03Nov

Image Credit: ABC

Famous fashion designer Donna Karan and her fashion house DKNY have been under fire in recent weeks after the designer defended Harvey Weinstein amid allegations of his sexual misconduct.

“It’s not Harvey Weinstein,” Karan said in an interview to The Daily Mail. “You look at everything all over the world today, you know, and how women are dressing and, you know, what they’re asking by just presenting themselves the way they do. What are they asking for? Trouble.”

The designer’s comments drew a lot of criticism, and even though Karan stepped down as Creative Director of her company in 2015, shoppers are now calling for a boycott of the DKNY product line altogether.

An online petition on Care2 that asks Nordstrom to drop all Donna Karan products has garnered almost 30,000 signatures as of today.

After issuing an apology saying that her “statements were taken out of context,” Karan stepped forward with the following pre-recorded TV interview with Good Morning America:

However, the designer’s second attempt at mitigating the crisis seems to have hurt her brand more than it helped it.

Consider these three takeaways from Donna Karan’s communications mistakes:

  1. Be prepared to answer questions during interviews

One of the most glaring issues with Karan’s interview is that the majority of her responses did not address the questions GMA’s Robin Roberts asked her. When preparing for an interview at a time of a PR crisis, make sure to prepare answers for a list of the most difficult questions you may be asked.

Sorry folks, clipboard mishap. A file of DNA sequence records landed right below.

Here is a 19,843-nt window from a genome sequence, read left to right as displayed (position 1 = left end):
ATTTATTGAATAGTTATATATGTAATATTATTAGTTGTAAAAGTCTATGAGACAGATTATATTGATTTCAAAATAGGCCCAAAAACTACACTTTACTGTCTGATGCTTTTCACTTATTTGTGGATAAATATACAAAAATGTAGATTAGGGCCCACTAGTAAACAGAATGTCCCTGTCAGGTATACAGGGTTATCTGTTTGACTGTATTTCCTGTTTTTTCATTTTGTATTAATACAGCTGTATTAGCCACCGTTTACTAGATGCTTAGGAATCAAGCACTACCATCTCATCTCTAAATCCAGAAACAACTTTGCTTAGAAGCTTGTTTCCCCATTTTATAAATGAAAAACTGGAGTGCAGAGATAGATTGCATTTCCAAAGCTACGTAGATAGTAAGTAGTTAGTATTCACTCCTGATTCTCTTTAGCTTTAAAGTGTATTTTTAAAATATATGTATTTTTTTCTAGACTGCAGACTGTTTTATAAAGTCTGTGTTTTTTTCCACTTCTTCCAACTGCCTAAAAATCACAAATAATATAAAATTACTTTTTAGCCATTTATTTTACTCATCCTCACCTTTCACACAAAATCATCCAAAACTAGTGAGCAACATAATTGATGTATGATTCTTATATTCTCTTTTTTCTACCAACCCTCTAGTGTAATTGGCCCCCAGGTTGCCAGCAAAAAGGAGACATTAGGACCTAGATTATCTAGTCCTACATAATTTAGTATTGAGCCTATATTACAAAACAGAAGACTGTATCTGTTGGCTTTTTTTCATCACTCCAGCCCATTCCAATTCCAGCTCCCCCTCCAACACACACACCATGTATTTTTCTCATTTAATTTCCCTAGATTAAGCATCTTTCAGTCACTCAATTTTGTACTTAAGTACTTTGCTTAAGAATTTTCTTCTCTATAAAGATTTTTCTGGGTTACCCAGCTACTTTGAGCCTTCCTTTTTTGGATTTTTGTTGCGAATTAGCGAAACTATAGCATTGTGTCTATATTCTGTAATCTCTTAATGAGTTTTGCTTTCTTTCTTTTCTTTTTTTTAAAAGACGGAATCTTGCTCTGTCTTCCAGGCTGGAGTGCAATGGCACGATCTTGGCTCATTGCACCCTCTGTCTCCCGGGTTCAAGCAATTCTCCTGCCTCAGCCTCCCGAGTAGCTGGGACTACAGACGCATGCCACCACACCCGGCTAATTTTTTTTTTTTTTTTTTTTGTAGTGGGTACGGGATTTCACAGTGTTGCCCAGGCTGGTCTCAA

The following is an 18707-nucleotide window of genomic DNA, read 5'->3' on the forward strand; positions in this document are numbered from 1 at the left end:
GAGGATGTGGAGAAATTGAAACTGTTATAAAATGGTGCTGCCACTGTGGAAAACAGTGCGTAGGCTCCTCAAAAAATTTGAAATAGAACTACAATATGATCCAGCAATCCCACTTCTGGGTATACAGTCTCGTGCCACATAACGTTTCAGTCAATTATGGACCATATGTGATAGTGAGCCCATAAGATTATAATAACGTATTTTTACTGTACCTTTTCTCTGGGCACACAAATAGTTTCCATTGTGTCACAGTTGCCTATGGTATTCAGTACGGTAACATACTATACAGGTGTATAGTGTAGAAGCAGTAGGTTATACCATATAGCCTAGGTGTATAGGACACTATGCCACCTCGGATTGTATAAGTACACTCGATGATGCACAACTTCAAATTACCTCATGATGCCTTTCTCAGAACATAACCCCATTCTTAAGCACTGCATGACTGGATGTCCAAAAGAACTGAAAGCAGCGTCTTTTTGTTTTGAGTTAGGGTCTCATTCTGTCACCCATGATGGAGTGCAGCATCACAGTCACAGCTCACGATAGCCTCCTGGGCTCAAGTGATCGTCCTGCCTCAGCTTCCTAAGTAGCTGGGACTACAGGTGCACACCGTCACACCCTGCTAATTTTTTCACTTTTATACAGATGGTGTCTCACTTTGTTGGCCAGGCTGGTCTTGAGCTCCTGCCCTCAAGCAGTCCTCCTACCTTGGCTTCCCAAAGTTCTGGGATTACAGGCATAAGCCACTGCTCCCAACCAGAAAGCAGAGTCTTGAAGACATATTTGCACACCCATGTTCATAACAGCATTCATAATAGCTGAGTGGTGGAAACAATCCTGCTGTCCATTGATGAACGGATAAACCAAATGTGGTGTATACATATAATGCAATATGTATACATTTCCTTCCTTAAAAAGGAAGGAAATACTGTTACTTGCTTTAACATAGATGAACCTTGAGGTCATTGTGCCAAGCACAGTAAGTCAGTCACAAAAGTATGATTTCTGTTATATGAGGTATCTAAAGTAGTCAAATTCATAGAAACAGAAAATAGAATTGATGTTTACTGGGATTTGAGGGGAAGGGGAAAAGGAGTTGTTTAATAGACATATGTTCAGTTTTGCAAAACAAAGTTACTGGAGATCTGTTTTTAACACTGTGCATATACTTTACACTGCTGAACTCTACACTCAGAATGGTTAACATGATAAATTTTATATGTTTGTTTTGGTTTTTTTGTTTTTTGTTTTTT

1. Be mindful of your body language and facial expression

While there wasn’t anything wrong with Karan’s body language, her facial expression was not appropriate for the context of the interview. Karan smiled through the conversation with Roberts, which took away from the sincerity of her apology and failed at communicating the seriousness of the subject at hand.

  1. Own up to your mistake

Rather than taking full responsibility for her comments, Karan blamed exhaustion, saying that it was not who she is. By deflecting the problem, rather than owning up to it, Karan wasn’t able to offer her audience a promise to improve and do better.

Do you think Donna Karan’s apology would have been received better had she not made these mistakes? Let us know in the comments section!

P.S. In today’s world of the 24-hour news cycle and constantly breaking headlines, the ability to communicate your message effectively has become more important than ever. If you need professional media training or help crafting your talking points, give Red Banyan a call.

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